Mosa Meat raises £56M Series B round to disrupt meat industry with lab-grown burgers
Mosa Meat, the European clean meat technology startup that introduced the world’s first cultivated beef hamburger in 2013 has now announced the second closing of its Series B funding. The latest amount is around £15 million and it brings the total raised so far in the round to £56 million.
The funding brings together leading global investors including Blue Horizon Ventures, Target Global, ArcTern Ventures and Rubio Impact Ventures.
Netherlands-based Mosa Meat will use the funds to extend its current pilot production facility at its home in Maastricht, develop an industrial-sized production line, expand its team, and introduce delicious cultivated beef to consumers.
The Series B funding round is led by Luxembourg-based Blue Horizon Ventures. This food technology fund aims to support and promote a positive global impact on the environment, human health, and animal welfare. Mosa Meat welcomes this strong group of mission-aligned investors only two years after its successful Series A funding, which was led by M Ventures and Bell Food Group. So far the Dutch startup has raised around £74 million since founded in 2016.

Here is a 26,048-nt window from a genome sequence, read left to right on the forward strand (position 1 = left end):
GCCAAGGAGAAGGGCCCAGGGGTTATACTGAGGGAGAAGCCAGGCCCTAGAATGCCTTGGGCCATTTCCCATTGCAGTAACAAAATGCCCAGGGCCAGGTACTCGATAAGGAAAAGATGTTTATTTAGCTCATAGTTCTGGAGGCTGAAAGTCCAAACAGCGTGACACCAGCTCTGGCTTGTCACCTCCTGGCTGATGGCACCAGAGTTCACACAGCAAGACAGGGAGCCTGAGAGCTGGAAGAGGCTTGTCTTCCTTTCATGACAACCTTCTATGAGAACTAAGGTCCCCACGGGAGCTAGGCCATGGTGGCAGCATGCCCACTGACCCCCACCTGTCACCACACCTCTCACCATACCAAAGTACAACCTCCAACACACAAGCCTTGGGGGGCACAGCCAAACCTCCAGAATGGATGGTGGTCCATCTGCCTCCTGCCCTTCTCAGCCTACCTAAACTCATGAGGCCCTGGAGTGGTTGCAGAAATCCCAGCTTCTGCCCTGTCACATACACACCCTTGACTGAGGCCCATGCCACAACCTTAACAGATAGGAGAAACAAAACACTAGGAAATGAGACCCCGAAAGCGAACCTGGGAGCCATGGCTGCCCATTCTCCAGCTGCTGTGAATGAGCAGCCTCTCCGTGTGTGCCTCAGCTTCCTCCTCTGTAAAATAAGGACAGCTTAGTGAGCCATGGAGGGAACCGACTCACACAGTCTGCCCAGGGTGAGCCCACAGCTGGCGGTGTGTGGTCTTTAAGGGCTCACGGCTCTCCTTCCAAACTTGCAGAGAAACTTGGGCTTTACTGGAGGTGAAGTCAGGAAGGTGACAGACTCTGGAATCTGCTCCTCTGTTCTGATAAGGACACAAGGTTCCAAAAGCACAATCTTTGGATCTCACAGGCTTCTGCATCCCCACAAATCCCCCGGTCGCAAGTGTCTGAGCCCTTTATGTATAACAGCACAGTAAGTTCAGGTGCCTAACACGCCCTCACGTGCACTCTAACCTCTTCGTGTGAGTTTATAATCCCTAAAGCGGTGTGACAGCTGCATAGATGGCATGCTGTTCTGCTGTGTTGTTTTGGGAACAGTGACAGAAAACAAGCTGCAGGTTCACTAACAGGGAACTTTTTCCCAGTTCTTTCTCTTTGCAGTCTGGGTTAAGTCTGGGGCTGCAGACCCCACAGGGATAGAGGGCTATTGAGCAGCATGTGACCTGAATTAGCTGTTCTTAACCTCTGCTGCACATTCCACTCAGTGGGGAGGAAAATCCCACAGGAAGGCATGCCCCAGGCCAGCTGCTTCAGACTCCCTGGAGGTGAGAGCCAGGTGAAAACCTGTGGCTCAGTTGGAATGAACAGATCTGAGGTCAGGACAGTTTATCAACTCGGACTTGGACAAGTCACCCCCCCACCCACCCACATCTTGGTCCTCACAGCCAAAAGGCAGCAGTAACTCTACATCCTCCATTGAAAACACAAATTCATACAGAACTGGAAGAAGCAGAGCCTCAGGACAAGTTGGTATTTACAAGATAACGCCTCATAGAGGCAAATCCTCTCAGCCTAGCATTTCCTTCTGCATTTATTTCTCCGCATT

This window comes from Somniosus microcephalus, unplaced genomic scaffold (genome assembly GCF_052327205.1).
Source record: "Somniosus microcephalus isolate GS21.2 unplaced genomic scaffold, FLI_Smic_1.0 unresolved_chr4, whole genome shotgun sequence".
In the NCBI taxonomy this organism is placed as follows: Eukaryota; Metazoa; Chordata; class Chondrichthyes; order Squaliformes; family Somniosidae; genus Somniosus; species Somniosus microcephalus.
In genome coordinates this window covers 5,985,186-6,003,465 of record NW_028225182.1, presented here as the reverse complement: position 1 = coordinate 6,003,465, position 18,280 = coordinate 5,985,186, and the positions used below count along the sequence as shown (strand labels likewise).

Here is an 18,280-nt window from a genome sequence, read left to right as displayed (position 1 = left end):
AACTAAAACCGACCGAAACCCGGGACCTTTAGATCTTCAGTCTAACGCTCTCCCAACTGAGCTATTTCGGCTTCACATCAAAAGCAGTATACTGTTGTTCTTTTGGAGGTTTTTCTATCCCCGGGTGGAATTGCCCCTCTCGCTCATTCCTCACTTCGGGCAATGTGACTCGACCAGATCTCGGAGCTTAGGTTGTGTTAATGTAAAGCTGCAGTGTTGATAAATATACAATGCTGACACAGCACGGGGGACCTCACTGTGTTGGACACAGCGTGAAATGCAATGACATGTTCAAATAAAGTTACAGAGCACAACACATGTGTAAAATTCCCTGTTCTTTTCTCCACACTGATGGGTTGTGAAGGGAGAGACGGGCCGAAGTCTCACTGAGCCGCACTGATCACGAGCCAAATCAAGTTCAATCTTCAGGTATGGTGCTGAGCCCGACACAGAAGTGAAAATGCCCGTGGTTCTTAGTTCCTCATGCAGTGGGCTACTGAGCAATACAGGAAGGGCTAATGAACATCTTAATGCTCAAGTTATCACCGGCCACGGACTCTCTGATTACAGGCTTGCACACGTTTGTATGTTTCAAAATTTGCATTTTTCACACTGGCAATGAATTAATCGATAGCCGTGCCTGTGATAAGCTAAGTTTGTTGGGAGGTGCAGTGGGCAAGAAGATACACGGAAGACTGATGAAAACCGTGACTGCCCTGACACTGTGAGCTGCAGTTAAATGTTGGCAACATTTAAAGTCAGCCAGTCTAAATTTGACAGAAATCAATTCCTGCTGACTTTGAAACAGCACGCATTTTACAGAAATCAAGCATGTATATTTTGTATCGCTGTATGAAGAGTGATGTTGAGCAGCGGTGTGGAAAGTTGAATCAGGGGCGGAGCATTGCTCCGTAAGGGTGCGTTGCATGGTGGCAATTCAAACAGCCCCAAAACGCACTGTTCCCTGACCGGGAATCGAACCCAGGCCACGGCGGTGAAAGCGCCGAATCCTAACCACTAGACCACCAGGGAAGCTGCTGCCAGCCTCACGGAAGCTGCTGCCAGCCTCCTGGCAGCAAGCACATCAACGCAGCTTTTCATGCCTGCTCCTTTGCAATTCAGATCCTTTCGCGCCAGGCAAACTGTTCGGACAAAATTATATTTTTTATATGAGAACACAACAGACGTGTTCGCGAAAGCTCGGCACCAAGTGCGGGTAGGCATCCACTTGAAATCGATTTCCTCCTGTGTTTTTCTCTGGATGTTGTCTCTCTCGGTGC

Mosa Meat is led by Prof Mark Post, the “founding father of cultured meat”. They aim to commercialise cultured meat and make it a hugely popular product and to curb the harmful effects of livestock meat production. Their team consists of around 30 members, led by our CEO Maarten Bosch.
The first burger of Mosa meat cost €250,000 to produce. It was funded by Sergey Brin, the co-founder of Google. The burger was this expensive in 2013, but now they’re gradually reducing the cost with more and more research.
When will it be available?
In a blog post company points, “We are aiming for a first market introduction in the next few years. It is very difficult to commit to a particular timeframe because there are still some scientific unknowns and factors outside our control (such as the regulatory process). The first introduction will likely be small-scale. Several years beyond that, we aim to be widely available in restaurants and supermarkets.”